How to make an offline cache in android using Room database and MVVM architecture? 👨‍💻

Introduction:

No one likes the buffering animation. Android apps should have an offline cache for data that is fetched from the internet and is needed frequently. After all it also saves the internet bill of the user and the app can be used offline also with outdated data. Here in this article I’ll tell you how you can easily implement offline caching in your android app using the Room database.💯

⚠️This article contains concepts

If you’re using MVVM in your application, it will suit you best but you’ll at least get to know the concept even if you’re using some other architecture.

Let me first tell you briefly how we’ll do this. But before that I think I should put on a disclaimer that there is a lot of boilerplate code involved in this🥵. So don’t worry seeing all the classes🤗. We’ll:

But before starting, the question is why to use Room database only🤔

You may argue that I’ll rather use a local file system for my offline caching needs. Of Course you may do that but the file system is meant to store files like image, video, text, etc. and not the sequential data or tabular data. Another argument can be the use of shared preferences. They can be used to store data in form of key and value pairs but it also has a limitation that only a limited data can be stored in it.

So a room database is the best option. Some of the reasons why you should use it are ➛ it’s easy to set up,➛ using LiveData we can easily make our app with real time updates,➛ we can write queries in SQL and a lot more.

Architecture:

We have two sources of data at any given time. One is the room database stored inside the device and the other is the data fetched from the server. So the question is which to use to show in the UI❓ We create another class called the repository. All the data is fetched from the repository only. All the chaos of updating the local room database, etc. goes inside this repository only.

In the UI we show the data from the repository which shows the LiveData from the Room database. Simultaneously, we fetch the data from the API, i.e., from the server and update the Room database. Now the LiveData is changed and the observer gets called. This updates the UI.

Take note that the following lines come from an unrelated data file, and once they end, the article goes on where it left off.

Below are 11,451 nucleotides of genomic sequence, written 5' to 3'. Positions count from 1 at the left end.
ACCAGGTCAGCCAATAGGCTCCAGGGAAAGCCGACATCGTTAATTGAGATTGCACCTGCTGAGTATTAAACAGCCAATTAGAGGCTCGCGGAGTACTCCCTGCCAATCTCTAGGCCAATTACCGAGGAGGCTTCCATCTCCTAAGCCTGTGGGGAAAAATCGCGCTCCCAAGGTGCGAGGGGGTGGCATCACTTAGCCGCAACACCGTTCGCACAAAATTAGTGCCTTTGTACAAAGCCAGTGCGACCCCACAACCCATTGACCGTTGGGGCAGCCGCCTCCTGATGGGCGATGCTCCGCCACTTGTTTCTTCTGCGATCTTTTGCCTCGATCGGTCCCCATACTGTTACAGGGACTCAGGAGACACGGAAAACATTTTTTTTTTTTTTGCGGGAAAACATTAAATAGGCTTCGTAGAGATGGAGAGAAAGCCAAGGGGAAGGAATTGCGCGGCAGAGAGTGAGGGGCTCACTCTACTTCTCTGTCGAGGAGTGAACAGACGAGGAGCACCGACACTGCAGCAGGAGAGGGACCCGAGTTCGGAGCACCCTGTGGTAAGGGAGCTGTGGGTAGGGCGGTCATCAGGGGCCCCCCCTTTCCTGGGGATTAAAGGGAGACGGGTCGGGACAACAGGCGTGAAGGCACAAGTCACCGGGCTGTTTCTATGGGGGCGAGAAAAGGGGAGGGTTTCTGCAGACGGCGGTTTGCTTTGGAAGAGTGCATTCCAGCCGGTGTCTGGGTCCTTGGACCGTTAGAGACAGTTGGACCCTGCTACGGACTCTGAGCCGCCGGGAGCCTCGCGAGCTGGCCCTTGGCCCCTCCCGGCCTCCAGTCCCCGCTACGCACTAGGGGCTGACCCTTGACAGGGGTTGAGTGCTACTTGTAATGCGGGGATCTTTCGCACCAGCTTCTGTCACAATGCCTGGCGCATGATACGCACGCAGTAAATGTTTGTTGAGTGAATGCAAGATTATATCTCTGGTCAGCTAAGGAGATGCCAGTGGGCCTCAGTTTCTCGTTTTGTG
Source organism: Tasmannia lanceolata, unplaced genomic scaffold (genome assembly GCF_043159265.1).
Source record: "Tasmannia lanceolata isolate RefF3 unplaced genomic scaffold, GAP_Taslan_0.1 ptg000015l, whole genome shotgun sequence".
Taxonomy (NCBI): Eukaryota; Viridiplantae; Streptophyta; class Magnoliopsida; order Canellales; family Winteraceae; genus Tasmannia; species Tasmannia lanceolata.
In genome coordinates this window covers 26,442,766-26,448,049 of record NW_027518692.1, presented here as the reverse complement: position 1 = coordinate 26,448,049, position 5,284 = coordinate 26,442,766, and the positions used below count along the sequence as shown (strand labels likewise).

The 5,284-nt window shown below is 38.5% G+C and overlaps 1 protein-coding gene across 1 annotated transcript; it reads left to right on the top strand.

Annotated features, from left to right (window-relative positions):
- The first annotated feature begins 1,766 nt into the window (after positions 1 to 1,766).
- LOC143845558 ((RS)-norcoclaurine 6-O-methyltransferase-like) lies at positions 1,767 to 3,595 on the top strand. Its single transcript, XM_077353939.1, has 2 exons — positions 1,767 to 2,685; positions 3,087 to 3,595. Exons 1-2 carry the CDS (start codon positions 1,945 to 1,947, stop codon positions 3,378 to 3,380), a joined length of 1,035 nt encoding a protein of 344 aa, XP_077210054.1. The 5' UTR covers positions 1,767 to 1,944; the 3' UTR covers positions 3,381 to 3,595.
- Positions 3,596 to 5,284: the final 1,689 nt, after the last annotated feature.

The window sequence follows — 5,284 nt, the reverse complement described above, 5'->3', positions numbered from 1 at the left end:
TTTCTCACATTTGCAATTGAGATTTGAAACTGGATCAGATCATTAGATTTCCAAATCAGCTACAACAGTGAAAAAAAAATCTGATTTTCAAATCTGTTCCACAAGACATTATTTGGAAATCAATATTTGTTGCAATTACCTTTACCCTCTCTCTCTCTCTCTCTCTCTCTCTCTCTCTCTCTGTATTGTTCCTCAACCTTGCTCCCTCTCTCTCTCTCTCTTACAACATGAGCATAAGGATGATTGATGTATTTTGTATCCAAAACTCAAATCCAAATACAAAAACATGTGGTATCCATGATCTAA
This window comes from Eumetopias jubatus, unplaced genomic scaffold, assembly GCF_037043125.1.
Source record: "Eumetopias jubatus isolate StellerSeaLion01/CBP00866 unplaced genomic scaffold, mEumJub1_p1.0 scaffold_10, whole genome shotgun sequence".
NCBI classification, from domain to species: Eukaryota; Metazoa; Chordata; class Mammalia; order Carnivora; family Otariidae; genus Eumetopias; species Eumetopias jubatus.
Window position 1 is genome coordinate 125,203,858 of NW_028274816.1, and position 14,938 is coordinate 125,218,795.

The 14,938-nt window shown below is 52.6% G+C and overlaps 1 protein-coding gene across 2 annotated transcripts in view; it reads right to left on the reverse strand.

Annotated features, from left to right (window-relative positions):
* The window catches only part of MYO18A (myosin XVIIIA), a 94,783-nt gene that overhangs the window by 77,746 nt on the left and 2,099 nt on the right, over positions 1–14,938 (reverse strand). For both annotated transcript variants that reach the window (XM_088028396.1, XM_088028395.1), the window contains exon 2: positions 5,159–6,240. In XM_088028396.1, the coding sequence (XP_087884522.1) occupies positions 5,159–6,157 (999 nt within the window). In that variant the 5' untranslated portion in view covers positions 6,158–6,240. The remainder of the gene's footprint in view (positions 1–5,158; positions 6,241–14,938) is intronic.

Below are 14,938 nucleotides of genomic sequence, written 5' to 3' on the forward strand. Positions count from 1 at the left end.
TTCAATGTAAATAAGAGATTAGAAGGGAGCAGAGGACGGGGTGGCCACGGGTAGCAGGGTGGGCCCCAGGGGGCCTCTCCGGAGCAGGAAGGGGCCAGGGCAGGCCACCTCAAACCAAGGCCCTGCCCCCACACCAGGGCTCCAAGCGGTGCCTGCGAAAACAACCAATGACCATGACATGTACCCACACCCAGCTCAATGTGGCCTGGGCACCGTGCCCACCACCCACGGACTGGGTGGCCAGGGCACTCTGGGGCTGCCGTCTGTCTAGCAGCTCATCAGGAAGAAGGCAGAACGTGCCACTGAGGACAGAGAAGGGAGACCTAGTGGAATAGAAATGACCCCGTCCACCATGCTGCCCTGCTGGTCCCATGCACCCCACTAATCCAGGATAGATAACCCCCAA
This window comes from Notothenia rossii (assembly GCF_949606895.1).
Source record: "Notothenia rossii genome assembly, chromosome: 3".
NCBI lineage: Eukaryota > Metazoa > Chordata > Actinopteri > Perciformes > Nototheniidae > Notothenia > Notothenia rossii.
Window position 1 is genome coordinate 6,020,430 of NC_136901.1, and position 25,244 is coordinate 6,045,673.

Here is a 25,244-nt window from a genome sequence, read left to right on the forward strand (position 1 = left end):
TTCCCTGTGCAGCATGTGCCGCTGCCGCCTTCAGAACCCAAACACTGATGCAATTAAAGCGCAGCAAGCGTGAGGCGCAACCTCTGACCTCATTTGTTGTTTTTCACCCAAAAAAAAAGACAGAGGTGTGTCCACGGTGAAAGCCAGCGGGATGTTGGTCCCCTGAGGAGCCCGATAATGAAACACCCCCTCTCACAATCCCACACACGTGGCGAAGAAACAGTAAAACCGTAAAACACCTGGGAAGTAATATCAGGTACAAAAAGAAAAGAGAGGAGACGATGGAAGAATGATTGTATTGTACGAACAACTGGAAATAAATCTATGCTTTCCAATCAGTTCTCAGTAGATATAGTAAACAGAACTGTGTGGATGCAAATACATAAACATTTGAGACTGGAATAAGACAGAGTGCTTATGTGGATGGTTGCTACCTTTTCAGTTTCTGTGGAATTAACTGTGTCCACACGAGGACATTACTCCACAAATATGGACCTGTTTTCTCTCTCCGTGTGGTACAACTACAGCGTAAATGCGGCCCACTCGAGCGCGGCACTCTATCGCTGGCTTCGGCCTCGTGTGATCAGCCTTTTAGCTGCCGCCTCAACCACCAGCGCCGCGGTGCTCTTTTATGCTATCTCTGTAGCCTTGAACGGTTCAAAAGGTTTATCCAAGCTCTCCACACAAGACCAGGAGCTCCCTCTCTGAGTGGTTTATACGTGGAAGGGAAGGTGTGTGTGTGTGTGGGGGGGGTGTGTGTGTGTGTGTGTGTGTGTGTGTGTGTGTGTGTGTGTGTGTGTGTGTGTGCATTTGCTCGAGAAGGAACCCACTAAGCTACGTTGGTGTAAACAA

Remember: Room database is the single source of truth

Concept of Get request:

🟠For the first time the repository is empty as the room database is empty and the API also hasn’t returned anything yet. So, till then we can show the loading dialog or something to let the user know that the data is being fetched.

🟠Now when the API returns the response successfully, we save the response in the Room database using the Insert query.

🟠The repository returns the LiveData object from the Room database which was empty till now. But now it has data in it. So the observer of the LiveData gets called.

🟠Finally, the UI is updated and the loading dialog is dismissed.

🟠This is what happens for the first time. For the rest of the times, we do exactly the same thing except that the loading dialog is not shown.

Concept of Put, Post or Delete request

When we update the data, say we want to insert row(s) or delete row(s), we update our server first using the API and then the Room database is updated. The reason we update the server first is hidden in the following question: Which is likely to fail more, Update request to the server or update request to the Room database❓ The answer is obvious: The update request to the server is more likely to fail because of a number of reasons like no internet connection, slow internet, high network traffic, etc.

So if we update the Room database first there is a high chance of discrepancy being created between the local and the remote database.

Lets see the steps now.

🟡We send the update request to the server and start showing the uploading dialog or something to let the user know that the data is being uploaded.

🟡Once the data is uploaded, stop showing the dialog.

🟡Now we also have to update the UI. Refresh the repository by following the same steps as in the get request.

🟡Again the LiveData gets changed, observer gets called and the UI is updated.

🟡Or you can also follow another approach which will save time and the internet but you’ll have to write a bit more code. You can update the Room database yourself once the server is updated.

Now let’s implement what we discussed

Step 1️⃣: Import the dependencies of Room database

You may refer this page to import all the dependencies.

You’ll also have to implement the coroutines. I am using data binding also which is optional.

Step 2️⃣: Make a data class to hold the data object

This is where you make all the columns for your SQL table. Here the table name is “cars_table”. You can use the annotations as given. There should be a primary key for which I have set autoGenerate=true. Rest all is simple. The names of the columns written inside parenthesis within inverted commas are the ones used by the table and the normal variable names are for our general purpose use.

package com.practice.offlinecaching

import androidx.room.ColumnInfo
import androidx.room.Entity
import androidx.room.PrimaryKey

@Entity(tableName="cars_table")
data class Cars(
@PrimaryKey(autoGenerate = true)
var cardId:Long=0,

@ColumnInfo(name="image_url")
var imageURL:String?=null,

@ColumnInfo(name="name")
var name:String?=null,

@ColumnInfo(name="category")
var category:String?=null
)

Step 3️⃣: Make the DAO with suitable SQL queries

Data Access Object is the interface where we write our SQL queries. Different annotations are used here. Read this for further assistance.